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The war to end all wars

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By The Old Sachem, Bill Stewart

  Along about this time, Independence Day, I remember my Uncle Jim, the youngest of the three brothers, and their sister. Jim was inducted into the U.S. Army and served in battles in France. He was in the Battle of the Bulge, where German forces broke through the Americans, and the savage fighting to restore the American push on Germany. Jim was transferred to Norway after the battle was contained, and said he faced an easy time there because the German forces were left with young boys and old men, no match for the experienced American soldiers. Most of the Germans surrendered. I also had two more relatives who served in the Navy, Frank and Donald Humphries.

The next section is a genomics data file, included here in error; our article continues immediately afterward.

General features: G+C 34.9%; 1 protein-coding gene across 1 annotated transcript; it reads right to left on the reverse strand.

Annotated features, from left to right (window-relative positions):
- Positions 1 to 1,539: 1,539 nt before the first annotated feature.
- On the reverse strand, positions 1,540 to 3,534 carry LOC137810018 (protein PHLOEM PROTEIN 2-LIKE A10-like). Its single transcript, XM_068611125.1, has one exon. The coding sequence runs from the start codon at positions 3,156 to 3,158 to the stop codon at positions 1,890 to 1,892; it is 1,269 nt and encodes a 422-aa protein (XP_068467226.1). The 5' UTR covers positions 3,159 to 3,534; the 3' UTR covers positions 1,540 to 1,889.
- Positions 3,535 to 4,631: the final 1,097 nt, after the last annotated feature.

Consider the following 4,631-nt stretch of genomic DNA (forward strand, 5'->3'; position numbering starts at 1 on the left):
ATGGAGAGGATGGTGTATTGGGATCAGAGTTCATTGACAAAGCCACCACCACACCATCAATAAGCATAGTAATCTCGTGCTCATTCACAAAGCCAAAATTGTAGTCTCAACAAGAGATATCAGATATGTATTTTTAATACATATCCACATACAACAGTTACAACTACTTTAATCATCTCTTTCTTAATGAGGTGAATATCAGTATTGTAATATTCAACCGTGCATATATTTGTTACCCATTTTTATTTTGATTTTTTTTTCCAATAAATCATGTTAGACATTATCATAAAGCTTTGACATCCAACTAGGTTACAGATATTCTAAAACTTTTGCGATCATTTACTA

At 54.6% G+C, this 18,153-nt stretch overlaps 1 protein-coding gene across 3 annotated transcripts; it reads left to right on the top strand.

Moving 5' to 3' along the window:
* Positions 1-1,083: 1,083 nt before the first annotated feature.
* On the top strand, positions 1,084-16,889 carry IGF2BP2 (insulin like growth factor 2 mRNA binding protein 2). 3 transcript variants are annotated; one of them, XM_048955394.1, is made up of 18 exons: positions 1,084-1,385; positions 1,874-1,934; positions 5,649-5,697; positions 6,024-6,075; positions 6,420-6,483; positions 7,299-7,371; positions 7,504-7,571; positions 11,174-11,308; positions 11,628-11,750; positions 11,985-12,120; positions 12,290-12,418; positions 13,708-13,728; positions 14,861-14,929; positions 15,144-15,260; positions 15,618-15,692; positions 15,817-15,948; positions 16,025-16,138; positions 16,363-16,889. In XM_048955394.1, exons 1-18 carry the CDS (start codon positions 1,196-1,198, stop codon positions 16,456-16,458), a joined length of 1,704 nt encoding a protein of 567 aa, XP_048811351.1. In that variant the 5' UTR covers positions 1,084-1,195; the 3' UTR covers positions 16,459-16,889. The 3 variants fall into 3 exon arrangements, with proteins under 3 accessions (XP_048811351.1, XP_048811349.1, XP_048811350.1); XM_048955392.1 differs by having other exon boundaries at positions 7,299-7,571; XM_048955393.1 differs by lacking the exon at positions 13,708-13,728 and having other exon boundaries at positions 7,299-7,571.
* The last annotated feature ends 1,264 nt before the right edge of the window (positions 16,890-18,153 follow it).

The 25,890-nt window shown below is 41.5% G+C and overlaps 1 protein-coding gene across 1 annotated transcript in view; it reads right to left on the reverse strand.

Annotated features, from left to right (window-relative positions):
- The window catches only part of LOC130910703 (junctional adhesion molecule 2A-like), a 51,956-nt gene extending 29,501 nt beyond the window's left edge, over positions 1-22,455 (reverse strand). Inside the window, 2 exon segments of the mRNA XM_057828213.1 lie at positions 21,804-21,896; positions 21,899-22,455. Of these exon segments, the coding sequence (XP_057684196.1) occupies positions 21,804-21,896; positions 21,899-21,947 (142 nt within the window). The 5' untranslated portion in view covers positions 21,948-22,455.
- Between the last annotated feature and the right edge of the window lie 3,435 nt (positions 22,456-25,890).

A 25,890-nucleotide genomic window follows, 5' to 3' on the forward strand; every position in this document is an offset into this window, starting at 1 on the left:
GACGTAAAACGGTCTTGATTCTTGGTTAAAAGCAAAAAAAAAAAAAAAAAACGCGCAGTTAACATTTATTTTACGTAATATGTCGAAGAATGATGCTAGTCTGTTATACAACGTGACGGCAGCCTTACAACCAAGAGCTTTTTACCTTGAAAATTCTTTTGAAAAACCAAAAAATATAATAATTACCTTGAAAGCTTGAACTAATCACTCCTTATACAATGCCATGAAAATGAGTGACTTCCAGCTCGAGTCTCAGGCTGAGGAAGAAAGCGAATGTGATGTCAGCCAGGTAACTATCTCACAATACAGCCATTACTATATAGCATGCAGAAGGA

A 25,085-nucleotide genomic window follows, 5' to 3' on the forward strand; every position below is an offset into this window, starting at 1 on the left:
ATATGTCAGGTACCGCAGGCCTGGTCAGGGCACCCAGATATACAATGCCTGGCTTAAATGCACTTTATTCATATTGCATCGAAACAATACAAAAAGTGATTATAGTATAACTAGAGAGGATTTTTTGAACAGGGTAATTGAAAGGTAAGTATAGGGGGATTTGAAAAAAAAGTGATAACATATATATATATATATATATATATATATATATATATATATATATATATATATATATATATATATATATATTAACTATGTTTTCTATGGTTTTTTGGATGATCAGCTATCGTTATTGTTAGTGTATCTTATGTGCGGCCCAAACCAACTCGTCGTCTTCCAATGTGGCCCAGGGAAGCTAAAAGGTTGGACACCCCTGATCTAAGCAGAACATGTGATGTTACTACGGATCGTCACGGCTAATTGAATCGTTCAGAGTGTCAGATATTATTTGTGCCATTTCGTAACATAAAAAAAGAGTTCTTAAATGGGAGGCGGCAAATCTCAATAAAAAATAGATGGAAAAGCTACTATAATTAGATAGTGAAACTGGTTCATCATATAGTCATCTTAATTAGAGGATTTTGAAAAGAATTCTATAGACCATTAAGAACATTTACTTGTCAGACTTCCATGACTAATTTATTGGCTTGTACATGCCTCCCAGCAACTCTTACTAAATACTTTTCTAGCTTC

And this also brings me to the plaques that are attached in the hallway entrance of my church, the East Saugus United Methodist Church. We have two plaques mounted on the wall to honor the members who were called upon to serve to preserve the freedom of Europeans, Africans, Asians and Americans. The two plaques include the names of parishioners who served in the service during the Second World War. The first plaque on the left side of the entrance includes three columns of 33 members, and the plaque on the right includes 38 more. Included among the 137 honorees are nine heroes who died in the war. They include Joseph W. Pace, L.R. Shatswell, Francis Bursiel, Robert F. Allen, William L. Hobbs, Hubert C. Amero, Jr., William P. MacCrea, Ralph F. Atkins and A.B. Shelton, Jr. Mabey some of you will remember your family hero among the 137. As long as the church remains, these defenders of freedom will ever be remembered by everyone that enters the sanctuary, and honored around Independence Day now and in the future.

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